6400 vs 6500

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Hello all, newbie here.  I am interested in the 6400 and have seen the specs on the Flex website.  I see that there was a previous model, the 6500, that was apparently discontinued.  I guess I am confused about why a newer model has a lower number designation, and what the difference in features are.  I have found a spec sheet on the 6500 but it is hard to compare the two models because the different spec sheets list different specs and there is no place where they are compared side-by-side.  I see where they are offering a refurbished 6500 for $1000 more than the 6400.  Is this a pretty good deal or is there something about the 6500 that makes it obsolete or soon to be obsolete?
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Bill - W7DOC

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Posted 9 months ago

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Bob Craig, K8RC

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The original lineup, bottom to top was 6300, 6500, 6700. The 6300 had a lower spec SCU (Spectral Capture Unit)  than the other two units. the 6500 had a single higher spec SCU the 6700 two SCUs.

In the new lineup 6400=upgraded 6300, 6600=upgraded 6500 and the 6700 is still king.

So the total "spectrum" of 6000-series radios, from bottom to top is:
6300,6400,6500,6600 & 6700. The M variants essentially include a Maestro console as a front panel.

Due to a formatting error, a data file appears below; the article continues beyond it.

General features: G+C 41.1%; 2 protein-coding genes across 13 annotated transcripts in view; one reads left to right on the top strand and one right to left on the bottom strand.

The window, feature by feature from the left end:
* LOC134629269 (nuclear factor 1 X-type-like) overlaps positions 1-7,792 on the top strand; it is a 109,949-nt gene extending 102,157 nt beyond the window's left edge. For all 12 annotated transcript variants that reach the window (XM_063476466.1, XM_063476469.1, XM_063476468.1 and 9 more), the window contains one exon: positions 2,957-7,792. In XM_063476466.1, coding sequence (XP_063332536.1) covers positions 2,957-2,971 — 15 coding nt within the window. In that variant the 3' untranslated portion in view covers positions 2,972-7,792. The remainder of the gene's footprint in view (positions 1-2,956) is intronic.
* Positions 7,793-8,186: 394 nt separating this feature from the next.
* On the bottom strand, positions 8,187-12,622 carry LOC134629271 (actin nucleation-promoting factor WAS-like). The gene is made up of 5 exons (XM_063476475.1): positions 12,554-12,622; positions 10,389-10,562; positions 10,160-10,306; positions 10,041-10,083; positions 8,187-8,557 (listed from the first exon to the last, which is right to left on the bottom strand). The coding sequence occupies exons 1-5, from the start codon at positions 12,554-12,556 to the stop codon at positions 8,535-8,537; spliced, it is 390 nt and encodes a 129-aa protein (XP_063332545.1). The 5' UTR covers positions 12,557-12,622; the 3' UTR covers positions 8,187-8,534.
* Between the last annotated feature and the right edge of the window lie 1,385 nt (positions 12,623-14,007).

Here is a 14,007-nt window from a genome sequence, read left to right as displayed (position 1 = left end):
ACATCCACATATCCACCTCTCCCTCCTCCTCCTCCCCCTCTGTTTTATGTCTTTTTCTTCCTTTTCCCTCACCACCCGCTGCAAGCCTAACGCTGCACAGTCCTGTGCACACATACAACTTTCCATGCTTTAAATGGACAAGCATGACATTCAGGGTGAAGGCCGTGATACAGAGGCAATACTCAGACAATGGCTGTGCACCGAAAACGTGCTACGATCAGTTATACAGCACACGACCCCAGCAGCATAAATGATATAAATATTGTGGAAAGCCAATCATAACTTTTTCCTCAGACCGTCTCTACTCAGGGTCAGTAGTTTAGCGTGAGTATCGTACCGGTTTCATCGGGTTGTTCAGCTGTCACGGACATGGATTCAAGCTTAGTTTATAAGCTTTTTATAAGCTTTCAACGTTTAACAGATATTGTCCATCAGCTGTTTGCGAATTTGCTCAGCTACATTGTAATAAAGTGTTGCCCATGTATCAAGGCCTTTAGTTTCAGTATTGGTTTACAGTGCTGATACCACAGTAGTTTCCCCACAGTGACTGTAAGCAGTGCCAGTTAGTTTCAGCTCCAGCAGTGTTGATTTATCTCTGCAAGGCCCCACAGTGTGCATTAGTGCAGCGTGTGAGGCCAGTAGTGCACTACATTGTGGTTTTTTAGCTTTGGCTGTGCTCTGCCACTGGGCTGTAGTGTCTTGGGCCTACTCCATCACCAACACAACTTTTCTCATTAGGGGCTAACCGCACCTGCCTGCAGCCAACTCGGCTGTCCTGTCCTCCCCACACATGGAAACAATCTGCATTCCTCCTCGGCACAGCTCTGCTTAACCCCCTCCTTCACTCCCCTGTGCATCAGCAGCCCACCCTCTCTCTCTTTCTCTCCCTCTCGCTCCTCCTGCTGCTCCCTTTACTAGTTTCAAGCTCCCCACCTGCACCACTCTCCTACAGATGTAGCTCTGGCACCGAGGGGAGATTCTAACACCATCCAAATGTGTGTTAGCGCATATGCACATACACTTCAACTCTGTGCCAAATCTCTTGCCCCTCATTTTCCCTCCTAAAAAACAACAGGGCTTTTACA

There are other differences but that's the basics.
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Brian Morgan VK7RR

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When the two new models were announced I looked long and hard at whether to trade in my Flex 6500 for one of the new models. As Bob has said, the 6400 is in between the old 6300 and the 6500 and the 6600 in between the 6500 and 6700. I decided that my 6500 does everything that I needed. If I was thinking about what to buy, I would choose between the 6500, 6600 and 6700 depending on your budget. Whichever you choose, you will be very happy with it.
If I had my time over  I would still have chosen the 6500.
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WH6HI - Pat

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I had pretty much the same thoughts about trading. But what changed my mind was actually the physical height of the 6400/6600. It did not fit on my desk as I am limited in space. I know that for most it is a minor concern. And it is minor , but differences in specs are so close that it was just not worth the extra cost for me . the amount of changes to my shack that would have to happen was huge. I took that cost and built a better antenna system that is paying off immensely.